The phrase “post-traumatic stress disorder,” or PTSD, usually conjures images of combat zones and car accidents—not Frankenstorm-smashed communities.

But the truth is, any life-threatening event, including natural disasters, can trigger the condition. Evidence of this dates as far back as the Great London Fire in 1666. And in the wake of Hurricane Sandy’s destructive impact across the Northeast and Mid-Atlantic in late October, many people, especially those who are still displaced or living without heat or electricity, may be showing symptoms of the disorder.

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“Regardless of the type of traumatic event—be it a rape or a hurricane—the symptoms that follow are similar,” says Spencer Eth, MD, a psychiatry professor at the University of Miami and associate chief of staff of mental health at the Miami Veterans Affairs Healthcare System. “Feeling bad after a natural disaster is called being human; it’s normal to be angry, irritable, and anxious. But if you start to feel worse over a certain period of time, don’t ignore it.” (To learn more about different types of anxiety disorders, check out our helpful guide.)

Take Hurricane Katrina survivors, for example. “Research shows that people who waited a long time to feel relatively safe again—meaning they had more difficulty finding refuge and taking care of their basic needs—tended to develop PTSD,” Dr. Eth says.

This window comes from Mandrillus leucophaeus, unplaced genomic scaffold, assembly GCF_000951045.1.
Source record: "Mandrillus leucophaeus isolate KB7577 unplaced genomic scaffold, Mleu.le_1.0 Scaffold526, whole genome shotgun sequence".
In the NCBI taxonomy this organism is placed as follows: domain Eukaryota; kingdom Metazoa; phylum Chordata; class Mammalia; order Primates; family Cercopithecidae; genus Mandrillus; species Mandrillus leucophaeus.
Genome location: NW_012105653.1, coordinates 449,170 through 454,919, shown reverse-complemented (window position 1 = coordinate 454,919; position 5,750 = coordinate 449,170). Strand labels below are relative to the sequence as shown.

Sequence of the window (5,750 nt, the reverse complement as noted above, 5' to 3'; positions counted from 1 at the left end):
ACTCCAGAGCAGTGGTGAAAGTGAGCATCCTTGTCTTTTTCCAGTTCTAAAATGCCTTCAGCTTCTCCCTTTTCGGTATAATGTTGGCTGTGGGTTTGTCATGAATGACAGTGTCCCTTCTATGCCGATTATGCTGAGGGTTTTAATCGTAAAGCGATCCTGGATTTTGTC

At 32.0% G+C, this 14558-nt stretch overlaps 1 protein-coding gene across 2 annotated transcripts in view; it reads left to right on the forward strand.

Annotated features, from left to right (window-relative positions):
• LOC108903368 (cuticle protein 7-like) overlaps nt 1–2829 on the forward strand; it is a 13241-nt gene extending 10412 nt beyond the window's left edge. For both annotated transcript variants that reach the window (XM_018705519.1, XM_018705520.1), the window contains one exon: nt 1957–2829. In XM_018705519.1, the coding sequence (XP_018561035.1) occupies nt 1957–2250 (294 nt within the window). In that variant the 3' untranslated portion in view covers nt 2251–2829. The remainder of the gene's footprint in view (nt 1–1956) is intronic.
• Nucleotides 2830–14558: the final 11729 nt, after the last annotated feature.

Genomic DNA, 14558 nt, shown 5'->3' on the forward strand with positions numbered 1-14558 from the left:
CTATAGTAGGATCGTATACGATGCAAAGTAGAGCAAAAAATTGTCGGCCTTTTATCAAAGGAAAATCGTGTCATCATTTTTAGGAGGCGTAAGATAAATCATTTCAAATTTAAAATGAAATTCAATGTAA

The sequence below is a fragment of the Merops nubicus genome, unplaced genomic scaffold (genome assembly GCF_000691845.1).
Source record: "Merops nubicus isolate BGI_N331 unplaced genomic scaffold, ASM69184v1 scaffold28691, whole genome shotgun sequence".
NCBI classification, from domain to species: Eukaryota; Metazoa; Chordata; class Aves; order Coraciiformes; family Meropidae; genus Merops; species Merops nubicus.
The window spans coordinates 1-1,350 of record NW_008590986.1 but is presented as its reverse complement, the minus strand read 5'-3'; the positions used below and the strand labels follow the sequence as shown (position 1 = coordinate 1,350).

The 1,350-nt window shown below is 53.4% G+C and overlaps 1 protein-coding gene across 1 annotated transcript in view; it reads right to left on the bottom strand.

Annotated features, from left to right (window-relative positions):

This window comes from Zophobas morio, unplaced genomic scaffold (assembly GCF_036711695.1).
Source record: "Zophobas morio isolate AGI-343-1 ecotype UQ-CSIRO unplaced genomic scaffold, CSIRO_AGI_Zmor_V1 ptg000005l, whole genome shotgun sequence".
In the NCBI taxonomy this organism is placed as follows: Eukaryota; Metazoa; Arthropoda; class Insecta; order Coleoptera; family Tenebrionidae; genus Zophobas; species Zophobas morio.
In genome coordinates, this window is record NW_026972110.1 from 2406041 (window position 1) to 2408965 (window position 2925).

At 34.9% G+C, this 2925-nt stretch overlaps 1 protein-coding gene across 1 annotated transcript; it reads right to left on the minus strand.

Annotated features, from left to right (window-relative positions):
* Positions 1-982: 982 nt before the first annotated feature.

Your move: Keep track of how you feel for one month in the aftermath. If each day starts to feel a little better, you may be in the clear, says Robin Kerner, PhD, a psychologist who is trained in psychological first aid response to disasters and works at Manhattan’s St. Luke’s-Roosevelt Hospital. The likelihood of developing PTSD is not high (about 30%), unless you’ve experienced previous trauma in your life (i.e., child abuse, war tours) or have a history of mental illness.

There’s also a slight chance you might have a delayed reaction, not expressing symptoms until months or years later. Kerner’s best advice: Practice what she calls the Grandma Cure. “Eat right, exercise, get a good night’s sleep—all those things our grandma and mother told us to do are good for our mental health,” she says. “Also, focus on creating new traditions and new routines to help cope over the holidays.”

Sandy survivors: If by late November or early December you’re experiencing any of the symptoms described by Dr. Eth and Dr. Kerner, talk to your doctor.

You can’t turn off instant replay It’s normal to re-hash a horrific event (like watching your things float away in water) in nightmares or flashbacks. But when you’re constantly seeing, hearing, and smelling frightening things as if they were happening all over again, you might have a problem. It doesn’t help that your TV keeps showing devastating footage of the event. Do yourself a favor: Change the channel, both on the tube and in your mind.

You refuse to return to the scene of the crime After 9/11, lots of people stopped flying. The same reaction applies for Sandy victims: You may not want to return to where your house once stood or rebuild your home to make it habitable again. Sure, it’s easy to want to pick up and start fresh somewhere else and never set foot on the beach or boardwalk that reminds you of the catastrophe. But emotional numbness and avoidance will not help you cope with the situation, or truly move on. Face the facts, and if you can’t, don’t isolate yourself—try to stay as socially connected as possible.

You feel ready to blow a fuse You’re not sleeping well. You can’t concentrate. You’re feeling extra jumpy and on-edge. It’s normal to feel these things if you’re tired, hungry, have no heat or power, and can’t fill your gas tank without waiting in a ridiculous 2-hour line. But if you continue to feel bad and pessimistic about your future, talk to your doc.